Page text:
It's that time of year again...March Madness!
Or...Arch Madness if you're an MVC lady (or gentleman) like myself.
(Insert shameless plug for Creighton- Go Jays!)
Or... Math Madness if you're a teacher (or just really love math?)!
There are so many amazing math websites out there that are great for student learning, and excellent for teacher data collecting. If you haven't seen Young Teacher Love's blog post about how to use the Khan Academy website data, you should check it out. So much wonderful information! It's on my list of sites to dig into next school year.
I typically have multiple websites for my students so that they can choose which they enjoy or will use the most. I realize that makes it a little harder for data collecting, and if it comes down to it, I'll make them commit to one, but until then they have the freedom to do what they enjoy best. My view is, as long as they are practicing math at their ability level, it is all good. I find that each class tends to find one site that they prefer and work on the most anyway.
This year, one website we are using is Ten Marks and my students are loving it. I've used this website for a few years, but I think the site has made some great changes and improvements. It's also possible I wasn't using it correctly before. Students in my classroom can log in during guided math center time, free time during the day, or at home.
It's Math Madness time on the TenMarks site and we are buckling down to complete 500 problems/week and improve our percentage correct each week. Great motivation- and a good friendly competition that keeps us working together and all on the same team- LOVE that! I had one student alone complete 500 problems this week...what?!
Reasons I like TenMarks:
1. I can set up multiple "groups" so that I can differentiate based on student need.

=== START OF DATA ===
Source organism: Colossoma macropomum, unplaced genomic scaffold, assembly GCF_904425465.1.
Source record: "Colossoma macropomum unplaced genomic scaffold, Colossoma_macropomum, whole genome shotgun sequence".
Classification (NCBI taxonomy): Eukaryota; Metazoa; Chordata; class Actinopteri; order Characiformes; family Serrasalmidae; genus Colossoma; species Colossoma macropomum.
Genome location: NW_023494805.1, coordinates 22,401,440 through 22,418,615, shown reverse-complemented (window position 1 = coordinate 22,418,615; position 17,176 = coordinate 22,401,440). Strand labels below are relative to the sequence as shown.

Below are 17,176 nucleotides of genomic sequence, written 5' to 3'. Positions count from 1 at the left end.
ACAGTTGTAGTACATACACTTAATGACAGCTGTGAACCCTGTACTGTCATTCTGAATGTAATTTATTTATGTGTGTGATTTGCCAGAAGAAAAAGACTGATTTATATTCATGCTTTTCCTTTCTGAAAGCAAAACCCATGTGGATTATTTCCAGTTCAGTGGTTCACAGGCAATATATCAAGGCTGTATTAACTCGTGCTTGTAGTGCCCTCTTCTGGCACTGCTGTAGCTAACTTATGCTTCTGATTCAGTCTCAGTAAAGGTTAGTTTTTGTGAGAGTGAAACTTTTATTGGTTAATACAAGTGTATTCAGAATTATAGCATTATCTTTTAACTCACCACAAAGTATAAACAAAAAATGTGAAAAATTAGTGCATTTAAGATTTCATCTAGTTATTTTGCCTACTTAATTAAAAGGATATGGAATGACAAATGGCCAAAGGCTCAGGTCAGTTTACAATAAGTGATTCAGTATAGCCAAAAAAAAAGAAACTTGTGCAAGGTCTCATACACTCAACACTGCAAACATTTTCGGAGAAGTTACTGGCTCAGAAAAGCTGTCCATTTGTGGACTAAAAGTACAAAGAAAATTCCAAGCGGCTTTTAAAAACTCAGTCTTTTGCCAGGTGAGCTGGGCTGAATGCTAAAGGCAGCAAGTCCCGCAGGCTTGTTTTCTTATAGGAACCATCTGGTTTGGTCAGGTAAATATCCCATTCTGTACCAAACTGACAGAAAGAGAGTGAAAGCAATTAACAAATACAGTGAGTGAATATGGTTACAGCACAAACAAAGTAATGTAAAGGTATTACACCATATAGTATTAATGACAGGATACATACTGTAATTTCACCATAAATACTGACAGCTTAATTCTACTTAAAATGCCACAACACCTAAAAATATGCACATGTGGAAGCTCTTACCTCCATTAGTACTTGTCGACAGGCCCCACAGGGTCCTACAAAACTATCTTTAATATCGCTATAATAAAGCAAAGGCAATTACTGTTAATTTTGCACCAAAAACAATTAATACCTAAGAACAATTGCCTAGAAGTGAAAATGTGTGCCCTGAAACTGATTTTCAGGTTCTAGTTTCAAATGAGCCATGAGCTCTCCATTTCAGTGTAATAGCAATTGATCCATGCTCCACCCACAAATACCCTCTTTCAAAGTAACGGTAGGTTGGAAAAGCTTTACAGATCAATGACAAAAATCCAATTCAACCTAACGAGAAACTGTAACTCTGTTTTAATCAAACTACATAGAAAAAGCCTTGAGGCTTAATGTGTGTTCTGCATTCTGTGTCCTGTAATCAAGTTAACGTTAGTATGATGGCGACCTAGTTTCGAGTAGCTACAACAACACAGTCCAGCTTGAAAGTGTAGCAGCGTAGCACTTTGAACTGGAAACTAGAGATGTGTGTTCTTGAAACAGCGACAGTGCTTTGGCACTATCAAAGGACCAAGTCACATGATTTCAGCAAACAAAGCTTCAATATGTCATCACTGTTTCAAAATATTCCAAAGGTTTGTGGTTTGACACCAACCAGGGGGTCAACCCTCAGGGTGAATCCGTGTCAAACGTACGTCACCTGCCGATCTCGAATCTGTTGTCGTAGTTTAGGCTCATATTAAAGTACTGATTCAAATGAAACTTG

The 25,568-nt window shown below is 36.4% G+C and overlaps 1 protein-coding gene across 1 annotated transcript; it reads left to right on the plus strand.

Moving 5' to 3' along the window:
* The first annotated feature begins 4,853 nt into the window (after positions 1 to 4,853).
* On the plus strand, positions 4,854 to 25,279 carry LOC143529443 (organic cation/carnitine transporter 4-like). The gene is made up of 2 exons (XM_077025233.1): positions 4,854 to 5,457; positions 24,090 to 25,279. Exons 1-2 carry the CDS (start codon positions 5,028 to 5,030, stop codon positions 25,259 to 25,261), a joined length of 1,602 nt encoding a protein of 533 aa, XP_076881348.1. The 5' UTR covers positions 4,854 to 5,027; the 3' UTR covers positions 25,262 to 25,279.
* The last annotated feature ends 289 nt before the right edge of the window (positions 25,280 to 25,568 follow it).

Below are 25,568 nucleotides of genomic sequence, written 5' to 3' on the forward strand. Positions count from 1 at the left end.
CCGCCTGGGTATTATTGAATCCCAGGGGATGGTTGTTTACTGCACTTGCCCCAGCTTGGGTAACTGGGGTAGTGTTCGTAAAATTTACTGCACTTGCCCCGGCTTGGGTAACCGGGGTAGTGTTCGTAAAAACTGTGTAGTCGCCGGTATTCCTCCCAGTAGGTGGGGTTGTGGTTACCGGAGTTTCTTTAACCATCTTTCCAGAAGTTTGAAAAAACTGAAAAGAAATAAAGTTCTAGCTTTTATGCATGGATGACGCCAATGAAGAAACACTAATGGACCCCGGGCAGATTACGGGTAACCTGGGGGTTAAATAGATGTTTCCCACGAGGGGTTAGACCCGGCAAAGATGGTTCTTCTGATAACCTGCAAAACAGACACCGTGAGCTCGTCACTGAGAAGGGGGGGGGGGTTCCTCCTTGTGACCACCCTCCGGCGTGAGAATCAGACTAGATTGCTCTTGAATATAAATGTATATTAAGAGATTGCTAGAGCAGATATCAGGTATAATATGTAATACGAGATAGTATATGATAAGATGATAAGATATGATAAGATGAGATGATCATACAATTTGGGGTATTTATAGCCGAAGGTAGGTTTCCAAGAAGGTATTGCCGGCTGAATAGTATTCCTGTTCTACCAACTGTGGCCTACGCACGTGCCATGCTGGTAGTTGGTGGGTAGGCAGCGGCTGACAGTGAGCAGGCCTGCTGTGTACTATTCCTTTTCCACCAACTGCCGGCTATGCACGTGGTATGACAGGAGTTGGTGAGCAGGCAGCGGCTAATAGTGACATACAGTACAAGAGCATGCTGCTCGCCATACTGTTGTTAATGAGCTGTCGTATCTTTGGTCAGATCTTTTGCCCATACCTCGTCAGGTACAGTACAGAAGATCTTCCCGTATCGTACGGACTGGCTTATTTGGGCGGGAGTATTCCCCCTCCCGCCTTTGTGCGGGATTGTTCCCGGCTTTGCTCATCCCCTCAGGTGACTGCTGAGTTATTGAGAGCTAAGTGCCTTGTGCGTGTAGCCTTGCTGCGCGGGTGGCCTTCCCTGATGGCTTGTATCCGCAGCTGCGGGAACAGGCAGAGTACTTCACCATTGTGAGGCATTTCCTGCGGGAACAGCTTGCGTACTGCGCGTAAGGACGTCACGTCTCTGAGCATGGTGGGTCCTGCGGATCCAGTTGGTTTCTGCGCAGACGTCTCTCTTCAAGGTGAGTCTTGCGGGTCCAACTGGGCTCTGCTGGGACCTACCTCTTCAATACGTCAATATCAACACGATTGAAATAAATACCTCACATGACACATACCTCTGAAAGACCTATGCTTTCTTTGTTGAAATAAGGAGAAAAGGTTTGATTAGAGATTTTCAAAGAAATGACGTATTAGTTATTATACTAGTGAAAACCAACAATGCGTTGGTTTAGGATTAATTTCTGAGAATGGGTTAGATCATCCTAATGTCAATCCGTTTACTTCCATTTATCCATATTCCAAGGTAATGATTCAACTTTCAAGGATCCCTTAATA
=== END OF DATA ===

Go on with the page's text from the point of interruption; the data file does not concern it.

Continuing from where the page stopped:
2. I can follow up on their data and keep track of level difficulty.
3. I can focus assignments on key concepts, or give them review throughout the year.
4. They love working to gain access to new games.
5. They love helping each other out and teaching hard concepts to each other.
Here's a breakdown on how TenMarks works (Note: this is all the free version- I do not have a paid subscription as of right now):
After you log on to the TenMarks site, you can create your class list and groups. Assign your groups an ability level - I have one group working on 4th grade material, and one working on 5th. You can add up to 3 other curriculum topics from other levels for each group. For instance, my 5th grade level has all 5th grade curriculum, but I added 4th grade Geometry because they needed more practice in that area, and 6th grade Algebra to their list since they needed more of a challenge. Here's what some of the 4th grade curriculum content areas are:
Once your class is set up, you can log in and see your class live data on the home page. Here's my class right now:
(don't be alarmed- that is 129 completed assignments out of 268 assigned assignments- with 82% accuracy)
Each time you log in, you will see the above tabs with your groups. When you click to view live data, this screen will show up:
As you can see, I have some students who are working like crazy, and some who are...uh...not. The circle "graphs" are showing the amount of student work that is above 70% (green), or below (yellow). This shows me right away if something is too hard. If I see a lot of yellow (see bottom student) I can click on their name and see the breakdown of which concepts were difficult, how long they took to answer the questions, and how many hints they used (they get three/assignment).
To add an assignment to a group, select the group you want to add an assignment to (above), and click on the Assignment tab on the top navigation bar.
The next screen looks like this:
Click on the students you want to assign an assignment to (on the left-I cut off my kiddos names!), then click on the math concept you want them to work on (in the middle) and then the right hand box will disply specific parts of that concept and you click with you would like them to work on. In the lower left hand corner, you can choose how many problems you want them to work through, and then write them some meaningful words of encouragement.
TenMarks gives a pretty quick and easy set of data to review and understand. Basically, it breaks down the student progress like this:
Breakdown of number of problems solved, concepts worked on, and accuracy- again, green is over 70% correct, and yellow is less than 70% correct:
Concept breakdown and bar graph per student to see what they have worked on (past 7 days- also adjustable):
And an overall view of class performance based on concept- we are much better at number sense (triangle) than algebra (circle).
This is, of course, just one of MANY web-based resources out there! The key is finding what fits best in your classroom and is the most motivating for your students. What fabulous websites do you use for math instruction?